Of course, where this game takes a stand that is different from your standard fighter is the story mode. With it being a Persona title, you know that this is something that is absolutely necessary, otherwise the name wouldn’t have even been on the box. As you complete the starting characters’ stories, you move on to unlock others and find out what is beyond those dread three words: To be continued. The stories weave together very well and the picture clears up the further you get and the more characters that you complete. Fans of the series will get a lot more out of this than fighting game enthusiasts, but the quality still shines even if you may be confused as just what the heck is going on.
If you’re the type that just wants to hop on and smash some skulls, then there are plenty of options at your disposal. The tutorial won’t last long for most people to get through, but the tips learned along the way will be a nice foundation for new and old fighting game players alike. Lesson mode provides a nice breakdown of each character, allowing players to learn moves and combos. It’s challenging, don’t get me wrong, but very rewarding to pull off and link combos. Training mode is also very extensive and when paired with Lesson mode anyone can really pick up a character and learn them with some time invested and really grasp the game’s mechanics. Arena is very open to anyone with any skill level, and that’s not to say that is easy, but the wide array of preparation tools will get you up and running in no time at all.
Online, arcade, and versus all do their jobs and the netcode is as tight as fans have come to expect from Arc. The AI is nicely balanced, with the lower difficulties being very forgiving while their harder counterparts are unpredictable and challenging. I never really felt as though the game was cheap, though some characters can be ridiculous (I’m staring right at you, Elizabeth). If you’re the type that enjoys fighting games, but don’t care for the competitive aspects and just want to goof around with the AI, you’ll be just fine with your investment here. If you’re a serious fighting enthusiast, you’ll also be right at home.
As far as the mechanics go, if you have played any of the previous Arc games, you’ll know what to expect. It’s fast paced and there are a lot of things to keep up with. Summoning a Persona is always risky, because if you or the Persona is hit four times, you’ll lose them for the majority (if not the rest) of the match. Combos are easier to pull off than in other fighters, which again are a testament to the game welcoming new players, but mastery of and being able to link multiple ones will require precise timing. Each character is unique as well, with each providing their own plusses and minuses and having styles different enough for anyone to find a character that fits them. I will say that if you don’t own a stick that you will likely struggle to pull off the precise movements, but then again if you play fighting games at all you should invest in a stick anyway (or at least a fight pad). I know there was some worry about the burst attacks being a comeback mechanic, but luckily their requirements mean that the match is already close to being decided and rather slanted.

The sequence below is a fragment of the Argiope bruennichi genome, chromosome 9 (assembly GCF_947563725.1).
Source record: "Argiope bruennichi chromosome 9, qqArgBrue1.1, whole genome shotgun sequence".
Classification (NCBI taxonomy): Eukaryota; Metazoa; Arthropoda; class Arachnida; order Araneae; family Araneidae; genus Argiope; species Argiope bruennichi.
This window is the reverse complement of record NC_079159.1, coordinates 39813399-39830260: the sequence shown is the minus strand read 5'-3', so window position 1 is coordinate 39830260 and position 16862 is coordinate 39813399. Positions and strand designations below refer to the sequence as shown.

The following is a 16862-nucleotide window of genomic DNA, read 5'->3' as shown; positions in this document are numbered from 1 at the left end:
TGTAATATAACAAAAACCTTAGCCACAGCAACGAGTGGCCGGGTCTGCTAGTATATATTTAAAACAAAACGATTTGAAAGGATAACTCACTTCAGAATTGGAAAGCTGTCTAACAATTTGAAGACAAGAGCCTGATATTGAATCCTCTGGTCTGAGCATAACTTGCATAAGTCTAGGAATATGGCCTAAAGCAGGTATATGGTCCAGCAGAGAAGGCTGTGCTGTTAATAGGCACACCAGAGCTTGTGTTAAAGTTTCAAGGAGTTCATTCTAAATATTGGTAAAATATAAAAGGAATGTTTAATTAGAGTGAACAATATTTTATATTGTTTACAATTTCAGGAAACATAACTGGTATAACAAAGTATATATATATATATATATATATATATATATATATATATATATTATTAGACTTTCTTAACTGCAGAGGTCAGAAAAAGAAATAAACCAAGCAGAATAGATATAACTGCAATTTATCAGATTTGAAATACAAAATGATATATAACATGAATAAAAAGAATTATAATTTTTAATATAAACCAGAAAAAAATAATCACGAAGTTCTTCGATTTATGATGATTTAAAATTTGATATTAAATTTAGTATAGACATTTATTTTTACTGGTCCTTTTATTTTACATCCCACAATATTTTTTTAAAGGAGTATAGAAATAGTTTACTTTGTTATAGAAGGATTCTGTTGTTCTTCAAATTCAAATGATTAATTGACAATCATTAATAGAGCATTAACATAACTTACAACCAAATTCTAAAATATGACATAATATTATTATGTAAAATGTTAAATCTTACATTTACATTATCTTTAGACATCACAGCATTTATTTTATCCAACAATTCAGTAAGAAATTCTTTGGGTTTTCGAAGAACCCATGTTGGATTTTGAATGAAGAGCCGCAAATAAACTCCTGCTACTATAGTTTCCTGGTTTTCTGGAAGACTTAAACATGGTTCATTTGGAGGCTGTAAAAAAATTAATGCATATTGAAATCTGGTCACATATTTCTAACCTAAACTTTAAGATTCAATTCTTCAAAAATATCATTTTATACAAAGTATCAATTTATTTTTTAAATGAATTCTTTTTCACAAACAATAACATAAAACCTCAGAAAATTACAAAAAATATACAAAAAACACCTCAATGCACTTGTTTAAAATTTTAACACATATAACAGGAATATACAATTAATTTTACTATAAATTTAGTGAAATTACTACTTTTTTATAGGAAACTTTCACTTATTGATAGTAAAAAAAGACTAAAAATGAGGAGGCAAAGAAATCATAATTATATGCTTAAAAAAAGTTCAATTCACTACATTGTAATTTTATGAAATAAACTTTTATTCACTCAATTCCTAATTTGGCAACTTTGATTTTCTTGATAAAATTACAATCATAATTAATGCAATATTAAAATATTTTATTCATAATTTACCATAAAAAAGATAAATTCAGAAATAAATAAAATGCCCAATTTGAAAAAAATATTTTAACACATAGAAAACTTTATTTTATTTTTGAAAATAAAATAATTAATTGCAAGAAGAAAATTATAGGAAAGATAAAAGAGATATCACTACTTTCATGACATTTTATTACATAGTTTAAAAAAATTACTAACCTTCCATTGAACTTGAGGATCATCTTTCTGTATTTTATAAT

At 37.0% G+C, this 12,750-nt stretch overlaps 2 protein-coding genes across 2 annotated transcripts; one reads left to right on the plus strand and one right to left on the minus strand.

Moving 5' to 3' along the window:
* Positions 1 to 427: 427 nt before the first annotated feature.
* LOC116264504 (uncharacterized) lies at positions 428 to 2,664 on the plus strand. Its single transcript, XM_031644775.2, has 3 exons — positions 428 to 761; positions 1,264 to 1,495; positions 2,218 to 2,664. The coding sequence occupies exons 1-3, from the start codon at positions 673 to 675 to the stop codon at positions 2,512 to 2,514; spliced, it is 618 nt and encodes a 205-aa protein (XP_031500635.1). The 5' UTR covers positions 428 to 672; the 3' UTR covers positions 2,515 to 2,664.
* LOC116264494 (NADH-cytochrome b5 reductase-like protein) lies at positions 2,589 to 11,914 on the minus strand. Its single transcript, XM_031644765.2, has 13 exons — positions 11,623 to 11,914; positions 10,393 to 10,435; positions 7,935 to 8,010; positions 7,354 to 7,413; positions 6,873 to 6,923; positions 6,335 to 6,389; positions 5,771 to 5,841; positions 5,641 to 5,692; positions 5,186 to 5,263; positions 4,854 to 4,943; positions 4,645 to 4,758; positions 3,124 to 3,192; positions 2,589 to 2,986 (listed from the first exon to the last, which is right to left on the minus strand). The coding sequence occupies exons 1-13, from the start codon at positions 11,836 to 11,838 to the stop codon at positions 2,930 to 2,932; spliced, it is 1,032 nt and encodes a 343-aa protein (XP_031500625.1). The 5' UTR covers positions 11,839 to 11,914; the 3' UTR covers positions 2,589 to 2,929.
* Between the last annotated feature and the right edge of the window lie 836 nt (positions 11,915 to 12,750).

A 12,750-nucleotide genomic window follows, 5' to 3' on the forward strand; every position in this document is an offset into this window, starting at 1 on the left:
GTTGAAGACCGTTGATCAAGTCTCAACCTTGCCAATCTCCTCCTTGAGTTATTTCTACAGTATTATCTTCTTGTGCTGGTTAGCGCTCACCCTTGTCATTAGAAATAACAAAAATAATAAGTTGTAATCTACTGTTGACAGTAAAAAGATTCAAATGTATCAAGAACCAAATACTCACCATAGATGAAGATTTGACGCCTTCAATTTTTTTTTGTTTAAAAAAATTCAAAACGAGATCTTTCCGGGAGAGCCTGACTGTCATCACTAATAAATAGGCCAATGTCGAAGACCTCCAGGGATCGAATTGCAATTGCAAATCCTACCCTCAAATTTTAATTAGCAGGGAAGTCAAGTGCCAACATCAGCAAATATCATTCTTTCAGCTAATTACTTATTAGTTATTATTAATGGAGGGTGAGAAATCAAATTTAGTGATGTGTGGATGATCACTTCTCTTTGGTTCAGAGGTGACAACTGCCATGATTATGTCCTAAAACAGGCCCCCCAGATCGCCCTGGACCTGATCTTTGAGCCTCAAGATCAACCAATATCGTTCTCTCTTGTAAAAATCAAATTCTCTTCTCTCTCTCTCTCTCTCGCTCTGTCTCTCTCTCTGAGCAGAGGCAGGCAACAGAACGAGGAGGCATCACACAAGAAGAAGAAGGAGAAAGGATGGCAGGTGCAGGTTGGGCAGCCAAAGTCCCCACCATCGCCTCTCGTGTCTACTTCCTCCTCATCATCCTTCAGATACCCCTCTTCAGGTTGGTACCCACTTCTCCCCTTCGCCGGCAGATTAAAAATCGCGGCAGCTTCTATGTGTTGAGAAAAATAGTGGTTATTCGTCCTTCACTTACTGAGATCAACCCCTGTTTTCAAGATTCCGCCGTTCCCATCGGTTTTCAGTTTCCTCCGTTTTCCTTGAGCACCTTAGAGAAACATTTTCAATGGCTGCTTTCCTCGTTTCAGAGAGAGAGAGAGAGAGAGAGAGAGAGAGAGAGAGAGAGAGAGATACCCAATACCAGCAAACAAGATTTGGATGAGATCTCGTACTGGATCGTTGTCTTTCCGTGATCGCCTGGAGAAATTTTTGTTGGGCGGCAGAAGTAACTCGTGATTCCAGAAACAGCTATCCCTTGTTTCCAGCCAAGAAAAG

Visually, the game is spectacular and the sprites really pop. The 2D anime-style sprites really do justice to the Persona series and the backdrops are snazzy as well. I will say that the stages can be a bit distracting at times, because you just want to pay attention to all of the details that Arc put in, but it’s tough to really knock that as a negative. The soundtrack is also top notch, being one of the best I have ever encountered in a fighting game. Of course, it helps to have the RPG tie-in, but it’s still addicting and catchy. Early copies of the game also come with a copy of the soundtrack, and if you are a fan of gaming soundtracks, I strongly urge trying to track one down or placing an order through Amazon (which, crazily enough, still has the soundtrack available for purchasers).
Persona 4 Arena hits every high note that fans were hoping for and it does a fantastic job of blending together two radically different genres. Not only is it a strong solo fighting game with a fantastic story, but also it has the staying power to be a competitive centerpiece in tournaments. This is a game that players of any skill level can hop into and enjoy, and it also welcomes players who dedicate themselves to mastering its mechanics. Arc System fans likely have hopped on the bandwagon by now, but if you are a fighting fan on the fence you are missing out and doing yourself a disservice by not joining in. Fans of the Persona games will enjoy the story mode and seeing the character interactions, and they could even find that this is the perfect opener to a whole new genre.